Over the past six months, we have worked together to better understand the important issues affecting scale in impact investing. One of the critical issues we have heard time and time again, from potential investors and from some fund managers, is the need for better data.
Okay, so it’s not quite as exciting as the “show me the money” line from Jerry McGuire. But for the emerging impact investing industry, showing the (financial return) data is an important precursor to getting shown the money.
While much of the conversation within the impact investing industry has focused on the important issue of the appropriate metrics to measure impact, far less attention has focused on metrics for evaluating financial returns. If we truly want to see the impact investing industry grow beyond today’s early pioneers to a broader set of investors, getting a better handle on the data around actual financial performance is critical.
Having spent a fair bit of time in both the impact investing community and in the more “traditional” investment world, the two who communicate often seem to be speaking completely different languages – and it’s time to get on the same page.
Returns are the lingua franca of how people invest. Investors are accustomed to seeing return data – whether it be in internal rate of return (IRR) or multiples — by asset class, and then evaluating that performance relative to broader benchmarks. Investors want to understand the risk associated with generating that return, whether in the form of loss rates on a debt portfolio or volatility in an equity portfolio. More importantly, they need a baseline from which to start.
In terms of public equities, we have a robust data set that enables us to evaluate the performance of companies that are seeking both a financial and social return, and the findings are different from the conventional wisdom. According to a recent report from UBS, an “enormous amount of academic research has been published about the financial performance of sustainable investing funds over the past decade. The literature concludes that sustainable investing strategies perform in line with market benchmarks.” The UBS report goes on to suggest that “ESG [environmental, social and governance] or socially responsible investing (SRI) funds are not consistently suffering the ‘return sacrifice’ so often heard in discussions of sustainable investing.”
However, very little data is available on impact investments in private companies. We recognize the challenges: it is harder to access data from private companies; impact investments are relatively recent; there are few funds with fully realized track records; and investments are dispersed through a broad set of investors and intermediaries.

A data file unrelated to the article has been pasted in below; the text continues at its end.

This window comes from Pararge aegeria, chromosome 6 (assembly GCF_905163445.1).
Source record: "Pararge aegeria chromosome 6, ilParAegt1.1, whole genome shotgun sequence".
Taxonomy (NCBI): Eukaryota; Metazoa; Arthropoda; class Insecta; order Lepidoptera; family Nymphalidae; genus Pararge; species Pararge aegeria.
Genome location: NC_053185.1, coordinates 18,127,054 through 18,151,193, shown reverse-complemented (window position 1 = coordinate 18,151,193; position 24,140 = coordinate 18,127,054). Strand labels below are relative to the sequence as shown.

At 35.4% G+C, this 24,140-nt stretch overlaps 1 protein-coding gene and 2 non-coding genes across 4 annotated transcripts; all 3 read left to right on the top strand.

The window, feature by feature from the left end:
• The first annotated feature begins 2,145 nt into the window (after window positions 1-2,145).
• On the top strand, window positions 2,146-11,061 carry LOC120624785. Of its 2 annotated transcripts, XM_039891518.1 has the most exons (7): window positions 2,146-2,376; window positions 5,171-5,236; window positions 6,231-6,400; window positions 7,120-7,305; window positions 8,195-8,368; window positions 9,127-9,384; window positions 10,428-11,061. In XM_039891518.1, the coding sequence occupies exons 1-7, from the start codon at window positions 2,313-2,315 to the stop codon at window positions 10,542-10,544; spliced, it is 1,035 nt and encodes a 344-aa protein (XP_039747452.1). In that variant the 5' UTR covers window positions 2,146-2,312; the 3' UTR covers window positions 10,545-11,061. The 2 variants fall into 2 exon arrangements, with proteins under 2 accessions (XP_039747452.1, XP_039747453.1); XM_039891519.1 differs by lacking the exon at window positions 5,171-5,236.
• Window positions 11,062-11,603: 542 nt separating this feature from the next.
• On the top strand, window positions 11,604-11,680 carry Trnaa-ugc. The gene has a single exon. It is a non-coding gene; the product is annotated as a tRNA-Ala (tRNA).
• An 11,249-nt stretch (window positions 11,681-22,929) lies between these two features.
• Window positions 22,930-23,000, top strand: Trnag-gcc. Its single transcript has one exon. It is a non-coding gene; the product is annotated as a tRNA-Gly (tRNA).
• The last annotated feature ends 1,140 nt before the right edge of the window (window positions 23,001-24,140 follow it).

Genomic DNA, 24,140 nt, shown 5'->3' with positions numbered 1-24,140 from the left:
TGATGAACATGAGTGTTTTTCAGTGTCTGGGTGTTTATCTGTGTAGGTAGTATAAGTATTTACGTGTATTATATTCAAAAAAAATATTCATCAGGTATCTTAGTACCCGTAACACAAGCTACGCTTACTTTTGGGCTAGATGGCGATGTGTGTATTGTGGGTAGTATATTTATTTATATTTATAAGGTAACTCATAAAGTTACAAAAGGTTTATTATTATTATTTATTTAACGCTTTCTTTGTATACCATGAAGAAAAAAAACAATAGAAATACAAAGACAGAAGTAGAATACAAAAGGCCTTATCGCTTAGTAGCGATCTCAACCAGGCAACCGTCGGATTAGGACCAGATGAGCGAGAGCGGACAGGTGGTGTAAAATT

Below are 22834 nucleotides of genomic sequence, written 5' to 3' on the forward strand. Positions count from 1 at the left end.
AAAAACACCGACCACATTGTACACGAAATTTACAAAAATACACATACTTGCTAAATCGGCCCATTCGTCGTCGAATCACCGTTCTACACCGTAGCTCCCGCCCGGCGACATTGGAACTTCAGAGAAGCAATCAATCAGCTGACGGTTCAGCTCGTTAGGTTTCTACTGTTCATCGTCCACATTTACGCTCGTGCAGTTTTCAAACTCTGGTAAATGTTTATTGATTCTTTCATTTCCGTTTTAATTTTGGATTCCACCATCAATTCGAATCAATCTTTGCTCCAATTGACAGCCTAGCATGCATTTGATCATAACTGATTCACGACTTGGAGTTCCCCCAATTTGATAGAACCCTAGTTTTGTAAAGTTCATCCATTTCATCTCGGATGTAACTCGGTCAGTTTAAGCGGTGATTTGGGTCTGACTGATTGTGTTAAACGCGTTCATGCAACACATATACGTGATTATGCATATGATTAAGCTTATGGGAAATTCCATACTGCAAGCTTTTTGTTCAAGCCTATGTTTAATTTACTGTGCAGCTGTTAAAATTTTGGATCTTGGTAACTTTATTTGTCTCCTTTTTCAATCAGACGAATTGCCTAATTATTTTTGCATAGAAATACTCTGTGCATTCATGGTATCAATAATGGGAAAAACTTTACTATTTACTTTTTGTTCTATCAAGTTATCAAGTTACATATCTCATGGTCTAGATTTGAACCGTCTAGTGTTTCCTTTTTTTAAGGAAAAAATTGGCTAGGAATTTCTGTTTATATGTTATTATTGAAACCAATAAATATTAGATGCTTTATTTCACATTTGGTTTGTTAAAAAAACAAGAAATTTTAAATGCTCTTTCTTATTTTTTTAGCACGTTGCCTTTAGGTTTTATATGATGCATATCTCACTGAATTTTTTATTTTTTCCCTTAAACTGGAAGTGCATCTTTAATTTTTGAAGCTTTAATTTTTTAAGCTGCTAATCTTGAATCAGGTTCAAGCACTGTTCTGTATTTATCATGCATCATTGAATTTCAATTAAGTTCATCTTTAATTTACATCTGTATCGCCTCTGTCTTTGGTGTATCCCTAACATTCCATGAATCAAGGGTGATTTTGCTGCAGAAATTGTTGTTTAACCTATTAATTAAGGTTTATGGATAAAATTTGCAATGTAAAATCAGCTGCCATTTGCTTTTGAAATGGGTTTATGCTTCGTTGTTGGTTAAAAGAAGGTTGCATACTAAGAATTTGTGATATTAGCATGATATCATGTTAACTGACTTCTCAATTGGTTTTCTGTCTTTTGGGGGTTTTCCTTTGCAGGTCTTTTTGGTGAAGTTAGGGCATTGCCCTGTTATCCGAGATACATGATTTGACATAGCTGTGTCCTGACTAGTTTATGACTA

Despite these challenges, capturing the data is important as we seek to bring the impact investing industry beyond the pioneering stage. I have personally seen the power of data in convincing skeptics. Prior to launching the Impact Investing initiative at the Small Business Administration, many questioned whether the program would have too much risk. The conventional wisdom was that investing in low and moderate income (LMI) areas was more risky and had lower returns.
So we ran the numbers – and found that the conventional wisdom was wrong. We literally ran a regression to see how financial performance correlated with the percent of a fund invested in an LMI area. We found no correlation. Investment in “low and moderate income” areas did as well as their peers.
We don’t know what the numbers will show for impact investing more broadly. Since impact investments are not one monolithic group, my guess is that in some sector/asset class combinations, they will compare favorably with “market” rates. In many cases they may be below.
But getting the numbers is an important first step. Even in cases where expected return may be “concessionary,” the data could clarify to the investor that the risk may be low (addressing the investors’ concern for capital preservation) or that the total blended return, financial and social, could be incredibly compelling. Transparency and baseline data will help the sector move from hype to scale.
The analysis will be important not just for the numbers per se, but for investors to see that the impact investing community “speaks my language”.
The Global Impact Investing Network (GIIN) has made some good progress in initial research, but there is more work to be done. We need to differentiate returns by asset class, look at loss rates, and the volatility of investment and not just returns. We need to work together to take this to the next level.
Heading to the Social Capital Markets (SOCAP13) conference next week? We invite you to join us to continue the conversation during a session featuring with our CEO, Jean Case, and for an in-depth workshop with Sean Greene and Sonal Shah. See the full schedule of events HERE.